Example Analysis: ‘A Christmas Carol’

Analysis

Candidates are expected to analyse writers’ methods for top marks. This means that they should look at small details and explore the different meanings created by each of them in isolation and in synthesis (when you put them together to make more meanings). There is an exmaple below of analysis of Dickens’ methods. Consider why it might be considered analysis and why it might be considered exploratory.

In this extract Dickens demonstrates a negative view of the division between the rich and poor in Victorian society.

  The rich are metaphorically described by the spirit as the ‘insect upon the leaf’. By dehumanising the rich through this language, Dickens demonstrates his disdain for them. Dickens creates the representation that the rich are actually powerless and insignificant in the world; and thus the representation of their arrogance and egotism are implied. The juxtaposition of the metaphorical rich ‘insect’ and their ‘poor brothers’  both highlights the differences between rich and poor, and the similarities. By referring to the poor as the insect’s ‘brothers’ we see that Dickens feels that rich and poor are the same.  However, it is also evident that the poor are represented in a far more positive light; they are not dehumanised, but rather the reader is reminded of their place in the human family as a whole.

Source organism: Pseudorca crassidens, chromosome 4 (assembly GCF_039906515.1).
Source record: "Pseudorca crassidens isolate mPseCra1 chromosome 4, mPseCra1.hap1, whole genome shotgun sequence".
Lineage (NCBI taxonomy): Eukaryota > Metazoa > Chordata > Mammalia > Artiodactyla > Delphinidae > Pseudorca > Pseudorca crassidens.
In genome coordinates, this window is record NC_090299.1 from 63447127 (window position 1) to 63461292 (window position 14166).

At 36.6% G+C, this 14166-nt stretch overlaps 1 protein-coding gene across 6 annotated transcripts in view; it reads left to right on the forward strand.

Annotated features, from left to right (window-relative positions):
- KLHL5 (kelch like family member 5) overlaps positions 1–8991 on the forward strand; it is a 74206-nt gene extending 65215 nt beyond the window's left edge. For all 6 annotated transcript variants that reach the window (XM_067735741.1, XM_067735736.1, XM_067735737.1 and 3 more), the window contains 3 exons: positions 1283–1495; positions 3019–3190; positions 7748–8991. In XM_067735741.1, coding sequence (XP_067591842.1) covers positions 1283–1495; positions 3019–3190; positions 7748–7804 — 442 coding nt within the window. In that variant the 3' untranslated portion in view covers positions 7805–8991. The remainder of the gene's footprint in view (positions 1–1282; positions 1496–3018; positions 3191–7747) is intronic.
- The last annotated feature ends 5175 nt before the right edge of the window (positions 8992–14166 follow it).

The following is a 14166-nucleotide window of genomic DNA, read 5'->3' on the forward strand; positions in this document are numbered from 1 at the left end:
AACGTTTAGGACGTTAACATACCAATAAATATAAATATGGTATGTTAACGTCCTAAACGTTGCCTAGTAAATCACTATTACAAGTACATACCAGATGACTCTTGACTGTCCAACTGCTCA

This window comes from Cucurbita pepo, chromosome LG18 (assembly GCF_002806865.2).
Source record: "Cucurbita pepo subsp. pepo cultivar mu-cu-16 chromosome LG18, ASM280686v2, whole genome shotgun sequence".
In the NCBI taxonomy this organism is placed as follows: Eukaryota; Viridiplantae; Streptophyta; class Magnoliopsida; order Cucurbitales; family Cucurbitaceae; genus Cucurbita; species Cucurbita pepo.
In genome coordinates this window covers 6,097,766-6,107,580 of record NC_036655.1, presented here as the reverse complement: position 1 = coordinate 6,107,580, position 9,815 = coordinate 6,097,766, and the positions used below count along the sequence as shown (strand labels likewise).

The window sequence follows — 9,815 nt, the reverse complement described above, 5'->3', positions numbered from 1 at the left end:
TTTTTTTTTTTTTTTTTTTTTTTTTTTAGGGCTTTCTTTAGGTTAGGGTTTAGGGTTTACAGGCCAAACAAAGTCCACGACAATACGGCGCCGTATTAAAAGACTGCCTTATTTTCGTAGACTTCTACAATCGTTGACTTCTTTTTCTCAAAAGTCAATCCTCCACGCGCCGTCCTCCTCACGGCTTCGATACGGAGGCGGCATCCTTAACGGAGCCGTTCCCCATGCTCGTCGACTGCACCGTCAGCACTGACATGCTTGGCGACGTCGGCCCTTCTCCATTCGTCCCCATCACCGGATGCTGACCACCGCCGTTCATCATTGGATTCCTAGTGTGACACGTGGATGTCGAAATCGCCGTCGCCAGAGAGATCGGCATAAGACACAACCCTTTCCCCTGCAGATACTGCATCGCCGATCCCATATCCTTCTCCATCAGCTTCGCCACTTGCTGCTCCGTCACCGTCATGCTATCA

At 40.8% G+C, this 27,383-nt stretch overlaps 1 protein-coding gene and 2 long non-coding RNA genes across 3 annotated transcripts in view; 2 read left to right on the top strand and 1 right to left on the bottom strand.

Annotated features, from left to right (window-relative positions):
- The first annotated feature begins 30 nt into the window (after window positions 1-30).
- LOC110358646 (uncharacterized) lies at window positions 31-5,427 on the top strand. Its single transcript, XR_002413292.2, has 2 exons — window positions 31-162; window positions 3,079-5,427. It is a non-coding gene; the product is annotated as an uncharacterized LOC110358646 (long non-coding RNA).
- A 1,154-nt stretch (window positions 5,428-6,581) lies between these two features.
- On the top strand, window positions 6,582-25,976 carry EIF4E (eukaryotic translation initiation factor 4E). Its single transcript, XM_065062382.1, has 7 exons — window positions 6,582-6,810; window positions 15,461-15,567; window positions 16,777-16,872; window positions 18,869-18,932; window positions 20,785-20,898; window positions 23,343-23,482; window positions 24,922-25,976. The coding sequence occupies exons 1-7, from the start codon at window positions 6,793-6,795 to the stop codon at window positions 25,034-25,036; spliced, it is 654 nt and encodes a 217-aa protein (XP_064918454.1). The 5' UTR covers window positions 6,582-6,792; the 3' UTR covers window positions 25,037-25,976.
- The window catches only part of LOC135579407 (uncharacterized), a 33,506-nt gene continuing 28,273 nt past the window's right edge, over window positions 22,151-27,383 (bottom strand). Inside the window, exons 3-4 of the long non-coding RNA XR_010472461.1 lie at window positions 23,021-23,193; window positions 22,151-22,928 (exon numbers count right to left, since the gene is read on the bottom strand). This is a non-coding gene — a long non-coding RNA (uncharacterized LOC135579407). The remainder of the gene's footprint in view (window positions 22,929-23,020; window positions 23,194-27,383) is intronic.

Furthermore, the juxtaposition of the rich ‘upon the leaf’ and the poor ‘ in the dust’ emphasises the power, position and abundance available to the rich and the unfairness of the poverty and powerlessness of the poor.  Dickens reflects the society in which he lived and the unfairness of it, perhaps due to his own family’s experiences of debtors’ prison and his years working in a blacking factory as a child. Indeed, Dickens often represents wealth as corrupting, such as the influence of Miss Havisham on Pip in Great Expectations.

  Futhermore, from the outset of ‘A Christmas Carol’ Dickens represents Scrooge, his allegorical representation of the Victorian rich, as evil. His physical description of ‘eyes red…thin lips blue’ depict him as diabolic and almost dead. While his actions ‘squeezing, wrenching, grasping, scraping’ suggest his greed, selfishness and oppressive nature. The long list of present participle verbs emphasises the extreme and on-going nature of this behaviour. Thus, depicting Scrooge as a true ‘sinner’ and, therefore, implying the same thing about the rich Victorians he is representative of in this allegory. 

  Clearly, Dickens feels that in his society the rich are immoral and treat the poor incredibly unfairly.